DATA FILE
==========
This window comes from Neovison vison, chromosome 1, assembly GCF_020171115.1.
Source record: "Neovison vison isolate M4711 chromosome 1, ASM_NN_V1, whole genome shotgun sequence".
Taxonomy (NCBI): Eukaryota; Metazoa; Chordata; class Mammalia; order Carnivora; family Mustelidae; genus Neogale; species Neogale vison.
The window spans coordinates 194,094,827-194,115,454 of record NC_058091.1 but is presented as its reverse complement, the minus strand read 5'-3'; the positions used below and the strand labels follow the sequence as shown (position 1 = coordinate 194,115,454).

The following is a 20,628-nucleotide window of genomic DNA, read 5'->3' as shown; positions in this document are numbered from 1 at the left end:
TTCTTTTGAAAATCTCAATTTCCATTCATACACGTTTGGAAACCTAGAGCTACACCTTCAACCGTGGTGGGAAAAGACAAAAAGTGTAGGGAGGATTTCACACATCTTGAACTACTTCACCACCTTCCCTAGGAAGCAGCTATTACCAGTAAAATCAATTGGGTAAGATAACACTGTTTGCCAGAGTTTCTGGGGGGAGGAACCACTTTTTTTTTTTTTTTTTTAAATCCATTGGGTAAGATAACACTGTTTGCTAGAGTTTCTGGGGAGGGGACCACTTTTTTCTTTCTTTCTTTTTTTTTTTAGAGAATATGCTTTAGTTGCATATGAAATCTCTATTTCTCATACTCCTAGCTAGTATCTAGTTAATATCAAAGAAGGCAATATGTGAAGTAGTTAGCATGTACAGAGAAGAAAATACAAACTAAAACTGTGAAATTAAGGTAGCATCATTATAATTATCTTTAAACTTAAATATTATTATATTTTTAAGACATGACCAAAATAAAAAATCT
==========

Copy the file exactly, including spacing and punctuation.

This window comes from Neovison vison, chromosome 1, assembly GCF_020171115.1.
Source record: "Neovison vison isolate M4711 chromosome 1, ASM_NN_V1, whole genome shotgun sequence".
Taxonomy (NCBI): Eukaryota; Metazoa; Chordata; class Mammalia; order Carnivora; family Mustelidae; genus Neogale; species Neogale vison.
The window spans coordinates 194,094,827-194,115,454 of record NC_058091.1 but is presented as its reverse complement, the minus strand read 5'-3'; the positions used below and the strand labels follow the sequence as shown (position 1 = coordinate 194,115,454).

The following is a 20,628-nucleotide window of genomic DNA, read 5'->3' as shown; positions in this document are numbered from 1 at the left end:
TTCTTTTGAAAATCTCAATTTCCATTCATACACGTTTGGAAACCTAGAGCTACACCTTCAACCGTGGTGGGAAAAGACAAAAAGTGTAGGGAGGATTTCACACATCTTGAACTACTTCACCACCTTCCCTAGGAAGCAGCTATTACCAGTAAAATCAATTGGGTAAGATAACACTGTTTGCCAGAGTTTCTGGGGGGAGGAACCACTTTTTTTTTTTTTTTTTTAAATCCATTGGGTAAGATAACACTGTTTGCTAGAGTTTCTGGGGAGGGGACCACTTTTTTCTTTCTTTCTTTTTTTTTTTAGAGAATATGCTTTAGTTGCATATGAAATCTCTATTTCTCATACTCCTAGCTAGTATCTAGTTAATATCAAAGAAGGCAATATGTGAAGTAGTTAGCATGTACAGAGAAGAAAATACAAACTAAAACTGTGAAATTAAGGTAGCATCATTATAATTATCTTTAAACTTAAATATTATTATATTTTTAAGACATGACCAAAATAAAAAATCT